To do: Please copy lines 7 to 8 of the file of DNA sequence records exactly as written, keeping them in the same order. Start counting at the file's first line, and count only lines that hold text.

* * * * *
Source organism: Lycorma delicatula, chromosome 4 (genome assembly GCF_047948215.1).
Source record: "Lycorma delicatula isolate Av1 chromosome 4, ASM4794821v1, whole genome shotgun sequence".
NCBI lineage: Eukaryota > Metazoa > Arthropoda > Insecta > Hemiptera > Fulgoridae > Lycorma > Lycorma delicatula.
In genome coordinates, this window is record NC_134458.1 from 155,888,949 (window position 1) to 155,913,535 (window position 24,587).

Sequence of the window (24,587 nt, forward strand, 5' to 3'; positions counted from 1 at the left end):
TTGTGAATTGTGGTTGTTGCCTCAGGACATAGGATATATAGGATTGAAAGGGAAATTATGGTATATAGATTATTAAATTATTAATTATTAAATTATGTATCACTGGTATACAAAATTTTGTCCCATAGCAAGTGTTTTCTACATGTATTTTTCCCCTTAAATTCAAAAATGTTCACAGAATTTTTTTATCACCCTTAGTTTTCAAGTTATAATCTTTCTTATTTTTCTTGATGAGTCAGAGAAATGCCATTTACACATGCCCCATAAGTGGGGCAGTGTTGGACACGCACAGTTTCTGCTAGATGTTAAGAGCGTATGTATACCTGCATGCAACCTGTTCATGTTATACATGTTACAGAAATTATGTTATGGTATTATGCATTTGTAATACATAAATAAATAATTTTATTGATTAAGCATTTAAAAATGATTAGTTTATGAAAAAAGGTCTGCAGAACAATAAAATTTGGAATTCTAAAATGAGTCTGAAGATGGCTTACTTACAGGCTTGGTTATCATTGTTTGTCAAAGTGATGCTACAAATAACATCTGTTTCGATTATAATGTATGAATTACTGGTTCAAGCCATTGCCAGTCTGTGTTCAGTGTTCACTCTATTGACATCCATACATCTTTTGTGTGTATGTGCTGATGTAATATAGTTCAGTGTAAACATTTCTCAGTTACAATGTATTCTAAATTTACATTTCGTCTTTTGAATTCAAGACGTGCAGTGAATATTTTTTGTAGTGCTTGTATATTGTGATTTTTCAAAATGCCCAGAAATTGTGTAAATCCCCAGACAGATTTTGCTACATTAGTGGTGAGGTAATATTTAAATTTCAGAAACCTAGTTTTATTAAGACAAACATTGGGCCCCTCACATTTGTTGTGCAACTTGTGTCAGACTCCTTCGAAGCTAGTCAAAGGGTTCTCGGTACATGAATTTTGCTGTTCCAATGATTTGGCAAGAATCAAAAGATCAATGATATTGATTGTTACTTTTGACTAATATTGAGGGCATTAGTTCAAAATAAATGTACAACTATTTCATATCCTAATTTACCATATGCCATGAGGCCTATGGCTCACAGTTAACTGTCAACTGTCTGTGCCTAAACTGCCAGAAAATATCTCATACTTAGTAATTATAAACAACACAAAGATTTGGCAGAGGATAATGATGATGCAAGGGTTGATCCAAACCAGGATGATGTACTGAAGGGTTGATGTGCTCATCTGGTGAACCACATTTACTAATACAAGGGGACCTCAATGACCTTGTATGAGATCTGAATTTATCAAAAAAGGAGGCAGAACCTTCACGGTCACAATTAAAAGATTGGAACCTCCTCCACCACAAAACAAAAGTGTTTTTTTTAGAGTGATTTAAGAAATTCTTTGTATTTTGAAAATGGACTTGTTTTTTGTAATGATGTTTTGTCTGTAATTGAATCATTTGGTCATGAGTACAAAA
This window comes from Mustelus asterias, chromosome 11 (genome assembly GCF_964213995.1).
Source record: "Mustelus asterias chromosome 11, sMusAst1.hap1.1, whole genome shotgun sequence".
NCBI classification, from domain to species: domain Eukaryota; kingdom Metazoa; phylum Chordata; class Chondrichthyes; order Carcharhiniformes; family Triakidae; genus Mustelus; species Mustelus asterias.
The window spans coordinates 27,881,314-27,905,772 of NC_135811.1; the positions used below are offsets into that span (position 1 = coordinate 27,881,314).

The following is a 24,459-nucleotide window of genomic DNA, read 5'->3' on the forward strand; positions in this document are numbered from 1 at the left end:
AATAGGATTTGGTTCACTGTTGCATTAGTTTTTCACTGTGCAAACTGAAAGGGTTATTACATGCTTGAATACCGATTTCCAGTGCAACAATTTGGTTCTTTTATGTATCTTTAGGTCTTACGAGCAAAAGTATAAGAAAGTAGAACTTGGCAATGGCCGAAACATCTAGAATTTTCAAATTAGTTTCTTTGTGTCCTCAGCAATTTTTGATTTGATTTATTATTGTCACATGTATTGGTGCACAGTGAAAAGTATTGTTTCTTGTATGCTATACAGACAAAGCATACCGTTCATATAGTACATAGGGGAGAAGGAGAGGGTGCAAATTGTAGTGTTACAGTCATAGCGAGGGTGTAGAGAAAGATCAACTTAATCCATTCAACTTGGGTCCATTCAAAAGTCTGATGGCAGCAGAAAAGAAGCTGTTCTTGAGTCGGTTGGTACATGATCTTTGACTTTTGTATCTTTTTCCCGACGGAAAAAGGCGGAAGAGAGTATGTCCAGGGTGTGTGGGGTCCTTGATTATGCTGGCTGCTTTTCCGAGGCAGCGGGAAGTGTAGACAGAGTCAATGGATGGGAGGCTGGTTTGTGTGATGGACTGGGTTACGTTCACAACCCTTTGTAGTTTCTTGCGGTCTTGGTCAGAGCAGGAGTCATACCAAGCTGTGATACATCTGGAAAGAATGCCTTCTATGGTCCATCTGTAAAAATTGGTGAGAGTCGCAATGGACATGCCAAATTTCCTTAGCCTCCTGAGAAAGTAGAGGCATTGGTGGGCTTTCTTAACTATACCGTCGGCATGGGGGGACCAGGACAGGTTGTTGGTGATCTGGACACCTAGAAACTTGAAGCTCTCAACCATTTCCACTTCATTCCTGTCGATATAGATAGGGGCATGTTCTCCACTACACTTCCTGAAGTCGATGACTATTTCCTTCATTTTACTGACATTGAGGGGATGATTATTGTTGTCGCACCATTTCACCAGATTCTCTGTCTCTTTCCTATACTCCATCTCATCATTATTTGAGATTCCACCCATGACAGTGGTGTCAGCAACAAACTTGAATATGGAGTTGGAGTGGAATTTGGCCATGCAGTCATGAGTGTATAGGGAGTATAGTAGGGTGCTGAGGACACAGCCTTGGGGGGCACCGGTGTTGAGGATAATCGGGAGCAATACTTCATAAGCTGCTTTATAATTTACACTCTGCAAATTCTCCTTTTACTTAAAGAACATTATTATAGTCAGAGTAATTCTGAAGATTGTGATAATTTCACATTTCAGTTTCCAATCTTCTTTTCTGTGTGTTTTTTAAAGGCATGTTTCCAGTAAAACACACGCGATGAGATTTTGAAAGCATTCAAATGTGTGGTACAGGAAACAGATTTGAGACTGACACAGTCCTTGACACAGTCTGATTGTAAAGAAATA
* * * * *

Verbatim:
This window comes from Mustelus asterias, chromosome 11 (genome assembly GCF_964213995.1).
Source record: "Mustelus asterias chromosome 11, sMusAst1.hap1.1, whole genome shotgun sequence".